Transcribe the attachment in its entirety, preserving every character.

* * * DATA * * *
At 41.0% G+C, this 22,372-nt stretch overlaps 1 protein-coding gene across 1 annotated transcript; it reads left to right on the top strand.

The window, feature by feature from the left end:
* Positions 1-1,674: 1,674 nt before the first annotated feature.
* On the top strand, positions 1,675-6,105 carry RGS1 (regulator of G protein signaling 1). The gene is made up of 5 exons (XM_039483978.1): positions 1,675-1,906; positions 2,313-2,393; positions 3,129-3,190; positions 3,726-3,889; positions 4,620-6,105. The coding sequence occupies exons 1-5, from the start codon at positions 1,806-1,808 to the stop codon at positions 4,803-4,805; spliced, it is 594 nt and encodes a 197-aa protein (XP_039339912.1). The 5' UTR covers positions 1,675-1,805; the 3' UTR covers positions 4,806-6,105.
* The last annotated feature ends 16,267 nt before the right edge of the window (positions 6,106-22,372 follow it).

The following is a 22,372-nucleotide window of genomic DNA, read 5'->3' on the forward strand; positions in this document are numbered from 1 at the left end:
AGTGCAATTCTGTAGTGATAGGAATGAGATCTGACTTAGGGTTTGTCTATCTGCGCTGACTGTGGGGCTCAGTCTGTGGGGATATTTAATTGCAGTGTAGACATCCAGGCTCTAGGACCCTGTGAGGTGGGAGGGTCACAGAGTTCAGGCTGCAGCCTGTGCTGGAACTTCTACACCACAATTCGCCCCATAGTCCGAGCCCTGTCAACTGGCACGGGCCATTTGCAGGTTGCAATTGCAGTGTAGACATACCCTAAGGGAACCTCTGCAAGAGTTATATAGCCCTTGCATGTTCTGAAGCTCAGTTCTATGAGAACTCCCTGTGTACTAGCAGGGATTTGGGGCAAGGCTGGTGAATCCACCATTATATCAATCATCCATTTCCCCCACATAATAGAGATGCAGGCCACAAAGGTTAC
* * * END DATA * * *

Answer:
At 41.0% G+C, this 22,372-nt stretch overlaps 1 protein-coding gene across 1 annotated transcript; it reads left to right on the top strand.

The window, feature by feature from the left end:
* Positions 1-1,674: 1,674 nt before the first annotated feature.
* On the top strand, positions 1,675-6,105 carry RGS1 (regulator of G protein signaling 1). The gene is made up of 5 exons (XM_039483978.1): positions 1,675-1,906; positions 2,313-2,393; positions 3,129-3,190; positions 3,726-3,889; positions 4,620-6,105. The coding sequence occupies exons 1-5, from the start codon at positions 1,806-1,808 to the stop codon at positions 4,803-4,805; spliced, it is 594 nt and encodes a 197-aa protein (XP_039339912.1). The 5' UTR covers positions 1,675-1,805; the 3' UTR covers positions 4,806-6,105.
* The last annotated feature ends 16,267 nt before the right edge of the window (positions 6,106-22,372 follow it).

The following is a 22,372-nucleotide window of genomic DNA, read 5'->3' on the forward strand; positions in this document are numbered from 1 at the left end:
AGTGCAATTCTGTAGTGATAGGAATGAGATCTGACTTAGGGTTTGTCTATCTGCGCTGACTGTGGGGCTCAGTCTGTGGGGATATTTAATTGCAGTGTAGACATCCAGGCTCTAGGACCCTGTGAGGTGGGAGGGTCACAGAGTTCAGGCTGCAGCCTGTGCTGGAACTTCTACACCACAATTCGCCCCATAGTCCGAGCCCTGTCAACTGGCACGGGCCATTTGCAGGTTGCAATTGCAGTGTAGACATACCCTAAGGGAACCTCTGCAAGAGTTATATAGCCCTTGCATGTTCTGAAGCTCAGTTCTATGAGAACTCCCTGTGTACTAGCAGGGATTTGGGGCAAGGCTGGTGAATCCACCATTATATCAATCATCCATTTCCCCCACATAATAGAGATGCAGGCCACAAAGGTTAC